Last year I wrote a blog about how a book promotion with The Fussy Librarian was not a good use of your marketing budget, and I got a lot of feedback from readers who had had similar, lackluster results. I also explored other book promotion websites, but was unable to find one that had consistent, worthwhile results worth mentioning here. So I did some more research on different ways to get more book sales, and found that by far and away the most fervently recommended path was to set your book for free. The theory is that offering one free book will inspire your potential audience to take a chance on a new author, and then leave reviews or buy the other books you have for sale.
In this post, I will discuss a few ways you can go about doing this… as well as why I have found this to be an extremely ineffective way to sell books.
How to Set Your Book to Free on Various Platforms
Your first thought after reading that header is probably “Can’t I just set the price to $0?” Unfortunately, on websites like Amazon, setting your book to free is much more complicated. While some websites like Smashwords allow you to set a book for free any time you want, Amazon only allows free books under certain conditions. Here are a few of your options:
- Free Promotions – Amazon offers authors the opportunity to set their books to free for a limited number of days in each quarter. In order to take advantage of this, though, you must enroll your book in Kindle Unlimited, which means that any readers with a paid subscription to this service can already read the book for free. There are upsides and downsides to this which I will discuss in a future post, but if you want to be able to promote your book for free on Amazon, this is the only way to do it. Once you have enrolled your book in this program, you can list your book as free for five days out of each three-month period. The book may become more visible then, and may appear on the daily lists of free books on Amazon itself.
- Kindle Unlimited – As I just mentioned, the book isn’t truly “free” in Kindle Unlimited, but readers can read it for free if they have a subscription. The author gets a small payment per page read (the amount changes all the time, but we’re talking pennies or less), which some authors say is better than gaining no royalties from it at all.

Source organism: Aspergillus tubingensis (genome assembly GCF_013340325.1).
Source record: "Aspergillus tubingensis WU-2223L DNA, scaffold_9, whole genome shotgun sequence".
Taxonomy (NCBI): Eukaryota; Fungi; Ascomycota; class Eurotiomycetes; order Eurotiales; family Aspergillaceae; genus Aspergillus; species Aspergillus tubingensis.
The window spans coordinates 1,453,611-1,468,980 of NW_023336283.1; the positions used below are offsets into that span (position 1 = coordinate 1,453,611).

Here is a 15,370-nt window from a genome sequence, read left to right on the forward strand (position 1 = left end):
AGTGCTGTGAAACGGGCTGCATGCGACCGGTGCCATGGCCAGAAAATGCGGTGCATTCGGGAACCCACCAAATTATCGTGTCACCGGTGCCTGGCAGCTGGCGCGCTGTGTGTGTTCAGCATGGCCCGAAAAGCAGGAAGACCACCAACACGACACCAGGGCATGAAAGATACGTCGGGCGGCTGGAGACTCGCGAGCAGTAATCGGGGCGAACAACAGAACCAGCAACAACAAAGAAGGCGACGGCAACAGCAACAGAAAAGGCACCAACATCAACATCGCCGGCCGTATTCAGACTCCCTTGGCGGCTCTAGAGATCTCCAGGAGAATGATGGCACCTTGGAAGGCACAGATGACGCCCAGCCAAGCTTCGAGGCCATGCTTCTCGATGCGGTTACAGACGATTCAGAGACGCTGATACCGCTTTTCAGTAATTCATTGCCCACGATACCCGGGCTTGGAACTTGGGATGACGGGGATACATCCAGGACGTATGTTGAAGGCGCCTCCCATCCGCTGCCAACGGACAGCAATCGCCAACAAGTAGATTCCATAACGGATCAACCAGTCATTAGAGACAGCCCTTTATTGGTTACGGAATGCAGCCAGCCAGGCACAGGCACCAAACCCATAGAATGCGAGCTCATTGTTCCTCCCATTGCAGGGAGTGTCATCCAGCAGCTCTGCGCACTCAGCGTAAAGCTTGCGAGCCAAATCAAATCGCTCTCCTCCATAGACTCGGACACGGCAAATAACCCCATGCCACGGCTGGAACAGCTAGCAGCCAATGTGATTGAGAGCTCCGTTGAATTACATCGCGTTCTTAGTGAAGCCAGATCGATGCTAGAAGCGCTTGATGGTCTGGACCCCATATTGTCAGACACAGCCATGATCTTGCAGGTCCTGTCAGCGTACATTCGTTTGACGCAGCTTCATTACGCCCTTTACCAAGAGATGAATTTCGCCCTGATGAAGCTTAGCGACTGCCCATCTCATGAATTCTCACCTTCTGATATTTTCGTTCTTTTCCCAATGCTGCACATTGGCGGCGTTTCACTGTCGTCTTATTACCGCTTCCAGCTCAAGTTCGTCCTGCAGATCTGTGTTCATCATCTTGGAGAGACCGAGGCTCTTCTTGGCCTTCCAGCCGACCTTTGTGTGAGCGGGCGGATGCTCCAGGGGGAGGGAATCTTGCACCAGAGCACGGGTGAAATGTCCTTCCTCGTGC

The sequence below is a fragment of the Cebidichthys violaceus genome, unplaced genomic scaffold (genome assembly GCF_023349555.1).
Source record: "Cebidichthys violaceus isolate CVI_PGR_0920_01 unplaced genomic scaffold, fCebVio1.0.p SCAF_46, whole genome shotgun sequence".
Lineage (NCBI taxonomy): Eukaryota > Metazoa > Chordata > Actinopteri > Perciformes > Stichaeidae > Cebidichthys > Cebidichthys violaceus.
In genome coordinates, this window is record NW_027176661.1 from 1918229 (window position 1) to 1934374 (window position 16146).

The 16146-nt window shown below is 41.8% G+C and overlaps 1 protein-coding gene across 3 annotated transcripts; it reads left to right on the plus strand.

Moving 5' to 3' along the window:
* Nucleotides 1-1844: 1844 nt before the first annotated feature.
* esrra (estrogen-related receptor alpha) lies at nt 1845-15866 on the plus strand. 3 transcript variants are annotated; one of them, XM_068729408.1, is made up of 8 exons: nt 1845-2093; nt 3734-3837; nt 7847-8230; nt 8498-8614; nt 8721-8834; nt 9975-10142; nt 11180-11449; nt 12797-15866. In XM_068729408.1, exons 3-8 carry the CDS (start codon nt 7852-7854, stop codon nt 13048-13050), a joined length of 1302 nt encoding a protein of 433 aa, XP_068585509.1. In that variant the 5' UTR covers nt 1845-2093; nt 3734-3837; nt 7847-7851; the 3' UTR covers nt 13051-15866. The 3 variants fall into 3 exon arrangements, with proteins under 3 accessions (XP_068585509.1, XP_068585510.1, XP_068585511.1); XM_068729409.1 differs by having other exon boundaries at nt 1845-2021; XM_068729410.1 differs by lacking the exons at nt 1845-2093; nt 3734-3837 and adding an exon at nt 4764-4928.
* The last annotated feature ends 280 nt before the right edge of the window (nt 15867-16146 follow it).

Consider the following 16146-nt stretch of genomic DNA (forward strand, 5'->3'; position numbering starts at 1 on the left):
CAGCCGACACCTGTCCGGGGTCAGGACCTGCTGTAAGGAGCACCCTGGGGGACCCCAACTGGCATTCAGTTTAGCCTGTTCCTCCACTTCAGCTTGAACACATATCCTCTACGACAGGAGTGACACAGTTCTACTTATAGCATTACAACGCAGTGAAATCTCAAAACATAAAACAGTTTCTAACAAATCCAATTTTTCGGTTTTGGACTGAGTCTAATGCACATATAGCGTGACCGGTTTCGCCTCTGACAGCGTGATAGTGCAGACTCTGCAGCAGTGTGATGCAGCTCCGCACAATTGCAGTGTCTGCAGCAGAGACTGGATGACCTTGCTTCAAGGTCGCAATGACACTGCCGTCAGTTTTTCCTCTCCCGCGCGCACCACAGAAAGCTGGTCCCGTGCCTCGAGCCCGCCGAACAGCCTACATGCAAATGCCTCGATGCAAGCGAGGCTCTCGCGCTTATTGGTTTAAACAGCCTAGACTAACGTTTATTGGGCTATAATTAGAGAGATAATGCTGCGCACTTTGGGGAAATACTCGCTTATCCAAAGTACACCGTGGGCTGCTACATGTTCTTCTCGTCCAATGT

- Permafree – I have to be honest: the process for making my book permafree (meaning “permanently free”) nearly drove me crazy. Amazon does not ordinarily allow books to be listed for free ad infinitum, so its acceptance of your free book depends on price matching. First, you have to unenroll your book from Kindle Unlimited (if it was enrolled), and wait for the current three-month enrollment period to end. Then you must list the book for free on another retailer’s website (I used Smashwords), and send Amazon Customer Service an email asking them to match the price. For me, this took weeks of back and forth, because the price listing didn’t “take” the first time. Eventually, though, it worked, and one of my books written under a pen name has been listed as permafree for the last year. For a more in-depth description of this process, you can check out this tutorial.
- Other Options – As mentioned previously, there are several websites that will allow you to mark your book as free whenever and for however long you want. But if you would rather just get your content out there for free without any rigamarole at all, you can post free chapters on your website (or put a free PDF of the whole book there if you want) or publish the book on a website like Wattpad. These options may not be as successful in funneling people to your other books, however, but as you will see in the next section, this may or may not matter.
Why Free Books Don’t Sell Books
If you do a quick internet search, you will find hundreds of websites and authors who declare that the best way to sell books is to list one of your books for free. This is especially effective for the first book in a series, they say. What you will not find are any websites or blog posts that will tell you what I am about to tell you: in the large majority of cases, this kind of promotion does not work.
Last year, I listed my first novel, Chase and Charlie, for free for three days around Halloween to capitalize on its thriller/horror theme. Without promoting it on any other websites, I got 312 downloads, which equals 312 new readers, right? Wrong.